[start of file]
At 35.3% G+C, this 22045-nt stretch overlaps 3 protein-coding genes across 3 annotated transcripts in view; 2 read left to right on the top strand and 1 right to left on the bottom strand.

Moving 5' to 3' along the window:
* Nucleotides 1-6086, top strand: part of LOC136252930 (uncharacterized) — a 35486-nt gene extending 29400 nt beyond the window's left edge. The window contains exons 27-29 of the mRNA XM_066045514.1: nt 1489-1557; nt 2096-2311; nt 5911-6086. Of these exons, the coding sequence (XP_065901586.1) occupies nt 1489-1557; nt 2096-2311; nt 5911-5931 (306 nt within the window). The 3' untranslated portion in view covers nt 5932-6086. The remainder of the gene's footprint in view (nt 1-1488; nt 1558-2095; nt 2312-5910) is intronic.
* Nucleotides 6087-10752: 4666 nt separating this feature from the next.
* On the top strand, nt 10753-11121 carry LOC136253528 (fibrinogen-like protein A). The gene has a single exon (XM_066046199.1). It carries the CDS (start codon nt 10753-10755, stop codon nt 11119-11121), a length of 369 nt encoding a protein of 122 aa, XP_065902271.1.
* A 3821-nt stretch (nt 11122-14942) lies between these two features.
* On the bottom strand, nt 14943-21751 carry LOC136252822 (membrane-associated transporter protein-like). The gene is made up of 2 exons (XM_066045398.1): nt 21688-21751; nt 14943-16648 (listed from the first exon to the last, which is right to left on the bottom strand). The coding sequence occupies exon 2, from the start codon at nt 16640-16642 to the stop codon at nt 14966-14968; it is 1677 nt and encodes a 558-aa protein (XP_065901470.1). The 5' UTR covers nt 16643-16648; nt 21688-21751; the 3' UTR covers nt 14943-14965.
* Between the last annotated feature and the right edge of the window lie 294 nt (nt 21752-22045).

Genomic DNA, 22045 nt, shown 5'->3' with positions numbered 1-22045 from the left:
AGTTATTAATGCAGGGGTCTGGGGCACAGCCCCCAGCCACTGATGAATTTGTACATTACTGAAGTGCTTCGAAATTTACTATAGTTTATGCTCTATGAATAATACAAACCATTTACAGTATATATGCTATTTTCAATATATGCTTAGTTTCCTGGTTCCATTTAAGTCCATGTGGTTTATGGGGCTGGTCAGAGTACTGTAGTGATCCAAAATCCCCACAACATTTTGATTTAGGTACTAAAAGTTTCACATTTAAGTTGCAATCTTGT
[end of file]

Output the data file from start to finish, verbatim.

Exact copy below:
At 35.3% G+C, this 22045-nt stretch overlaps 3 protein-coding genes across 3 annotated transcripts in view; 2 read left to right on the top strand and 1 right to left on the bottom strand.

Moving 5' to 3' along the window:
* Nucleotides 1-6086, top strand: part of LOC136252930 (uncharacterized) — a 35486-nt gene extending 29400 nt beyond the window's left edge. The window contains exons 27-29 of the mRNA XM_066045514.1: nt 1489-1557; nt 2096-2311; nt 5911-6086. Of these exons, the coding sequence (XP_065901586.1) occupies nt 1489-1557; nt 2096-2311; nt 5911-5931 (306 nt within the window). The 3' untranslated portion in view covers nt 5932-6086. The remainder of the gene's footprint in view (nt 1-1488; nt 1558-2095; nt 2312-5910) is intronic.
* Nucleotides 6087-10752: 4666 nt separating this feature from the next.
* On the top strand, nt 10753-11121 carry LOC136253528 (fibrinogen-like protein A). The gene has a single exon (XM_066046199.1). It carries the CDS (start codon nt 10753-10755, stop codon nt 11119-11121), a length of 369 nt encoding a protein of 122 aa, XP_065902271.1.
* A 3821-nt stretch (nt 11122-14942) lies between these two features.
* On the bottom strand, nt 14943-21751 carry LOC136252822 (membrane-associated transporter protein-like). The gene is made up of 2 exons (XM_066045398.1): nt 21688-21751; nt 14943-16648 (listed from the first exon to the last, which is right to left on the bottom strand). The coding sequence occupies exon 2, from the start codon at nt 16640-16642 to the stop codon at nt 14966-14968; it is 1677 nt and encodes a 558-aa protein (XP_065901470.1). The 5' UTR covers nt 16643-16648; nt 21688-21751; the 3' UTR covers nt 14943-14965.
* Between the last annotated feature and the right edge of the window lie 294 nt (nt 21752-22045).

Genomic DNA, 22045 nt, shown 5'->3' with positions numbered 1-22045 from the left:
AGTTATTAATGCAGGGGTCTGGGGCACAGCCCCCAGCCACTGATGAATTTGTACATTACTGAAGTGCTTCGAAATTTACTATAGTTTATGCTCTATGAATAATACAAACCATTTACAGTATATATGCTATTTTCAATATATGCTTAGTTTCCTGGTTCCATTTAAGTCCATGTGGTTTATGGGGCTGGTCAGAGTACTGTAGTGATCCAAAATCCCCACAACATTTTGATTTAGGTACTAAAAGTTTCACATTTAAGTTGCAATCTTGT